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When the Arizona Diamondbacks arrived at Fenway Park last Tuesday their baggage was waiting for them. No, the Red Sox haven’t started a valet service for opposing teams. Protesters, angered over a new Arizona law aimed at cracking down on illegal immigration, but seen by many as going too far, have been making noise around anything Arizona-related for the last few months in hopes of reversing the new regulations.
The United States is a country founded by immigrants and it seems impossible that a law creating a regime where asking citizens to show their “papers” or face legal troubles has become reality. While the Diamondbacks as a team haven’t made a statement one way or the other on the new law, managing partner Ken Kendrick has said he personally opposes it. With more than 28% of Diamondbacks players being immigrants, this could become an important issue for the team. Even the Red Sox, famously the last team to break the color barrier are now just over a quarter foreign-born. On June 6, the Red Sox fielded their first all African-American outfield (Mike Cameron, Darnell McDonald, Bill Hall) since 2001 (Troy O’Leary, Carl Everett, Darren Lewis).
One of the suggestions proposed to MLB Commissioner Bud Selig is to move the 2011 All-Star Game, currently scheduled to be played in Phoenix, to another location. This isn’t without precedent in the sports world. In 1993, the NFL opted to move the SuperBowl from, again, Phoenix, when the state of Arizona voted not to celebrate Martin Luther King Jr. Day. So far, Selig has refused to take this action but if he is smart he can right two wrongs by taking the game away from Arizona where the spotlight would be shared between MLB and the protesters.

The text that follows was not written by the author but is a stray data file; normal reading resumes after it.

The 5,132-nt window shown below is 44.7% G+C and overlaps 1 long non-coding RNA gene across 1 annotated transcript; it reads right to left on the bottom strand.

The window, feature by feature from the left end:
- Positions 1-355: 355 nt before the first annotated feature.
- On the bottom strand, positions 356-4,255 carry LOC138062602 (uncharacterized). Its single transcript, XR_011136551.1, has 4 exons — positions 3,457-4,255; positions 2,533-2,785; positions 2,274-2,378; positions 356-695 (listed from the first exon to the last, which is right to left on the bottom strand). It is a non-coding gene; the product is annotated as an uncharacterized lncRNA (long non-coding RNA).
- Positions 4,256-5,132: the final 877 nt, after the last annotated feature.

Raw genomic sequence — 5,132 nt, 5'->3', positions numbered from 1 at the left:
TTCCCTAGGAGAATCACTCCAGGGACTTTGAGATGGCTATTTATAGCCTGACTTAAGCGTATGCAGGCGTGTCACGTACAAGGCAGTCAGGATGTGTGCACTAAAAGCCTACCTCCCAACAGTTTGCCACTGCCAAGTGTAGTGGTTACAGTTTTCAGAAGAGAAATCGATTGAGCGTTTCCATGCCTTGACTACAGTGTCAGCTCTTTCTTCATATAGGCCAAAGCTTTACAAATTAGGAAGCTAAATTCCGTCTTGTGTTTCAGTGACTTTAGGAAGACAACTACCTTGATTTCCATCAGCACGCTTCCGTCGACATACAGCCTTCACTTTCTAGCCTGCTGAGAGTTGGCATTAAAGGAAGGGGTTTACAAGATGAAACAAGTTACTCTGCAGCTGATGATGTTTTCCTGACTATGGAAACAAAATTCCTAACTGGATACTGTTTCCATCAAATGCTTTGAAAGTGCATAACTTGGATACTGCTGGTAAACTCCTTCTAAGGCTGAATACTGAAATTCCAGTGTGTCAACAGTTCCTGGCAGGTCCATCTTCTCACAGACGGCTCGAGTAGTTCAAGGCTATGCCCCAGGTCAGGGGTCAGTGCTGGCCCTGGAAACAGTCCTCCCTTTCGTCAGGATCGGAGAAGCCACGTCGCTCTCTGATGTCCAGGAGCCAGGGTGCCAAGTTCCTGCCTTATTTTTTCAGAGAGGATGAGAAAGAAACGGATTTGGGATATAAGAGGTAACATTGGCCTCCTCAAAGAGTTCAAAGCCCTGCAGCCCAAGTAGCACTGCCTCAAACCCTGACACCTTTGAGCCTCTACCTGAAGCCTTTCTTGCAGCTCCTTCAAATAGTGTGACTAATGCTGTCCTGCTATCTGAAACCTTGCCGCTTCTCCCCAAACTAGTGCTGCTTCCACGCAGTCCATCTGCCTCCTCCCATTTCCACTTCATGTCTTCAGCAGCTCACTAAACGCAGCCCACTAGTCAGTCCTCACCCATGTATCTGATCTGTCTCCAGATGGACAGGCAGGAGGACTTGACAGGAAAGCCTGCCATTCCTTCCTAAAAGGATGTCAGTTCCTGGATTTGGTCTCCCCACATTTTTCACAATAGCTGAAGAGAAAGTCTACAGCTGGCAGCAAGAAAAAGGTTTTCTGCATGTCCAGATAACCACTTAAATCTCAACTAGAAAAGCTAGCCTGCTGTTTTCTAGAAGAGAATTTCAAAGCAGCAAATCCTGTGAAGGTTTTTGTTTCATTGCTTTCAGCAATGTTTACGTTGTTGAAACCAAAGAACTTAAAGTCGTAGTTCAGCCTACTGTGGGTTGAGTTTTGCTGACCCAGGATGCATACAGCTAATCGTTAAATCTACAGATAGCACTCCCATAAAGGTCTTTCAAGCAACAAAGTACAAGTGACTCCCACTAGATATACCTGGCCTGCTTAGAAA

The Solution for Selig is simple: correct the wrong of giving the Kansas City Royals the 2012 All-Star Game instead of using it to celebrate the 100th anniversary of Fenway Park. The reason the Red Sox were denied with this honor is because the team just hosted the All-Star Game in 1999. At the time, it was seen as a farewell of sorts for Ted Williams and Fenway Park itself, with plans being discussed for a new, modern stadium.
However, there is another 100 year anniversary: the 100th season. Like the millennium ending in 2000 rather than 1999 because there was no year zero, Fenway Park was in its own “year zero” during the 1912 season. 2011 would be the 100th season of baseball played in Fenway Park. Selig has the opportunity to right two wrongs: take a simple stand against a discriminatory law and give the Red Sox a chance to celebrate baseball’s oldest stadium in style.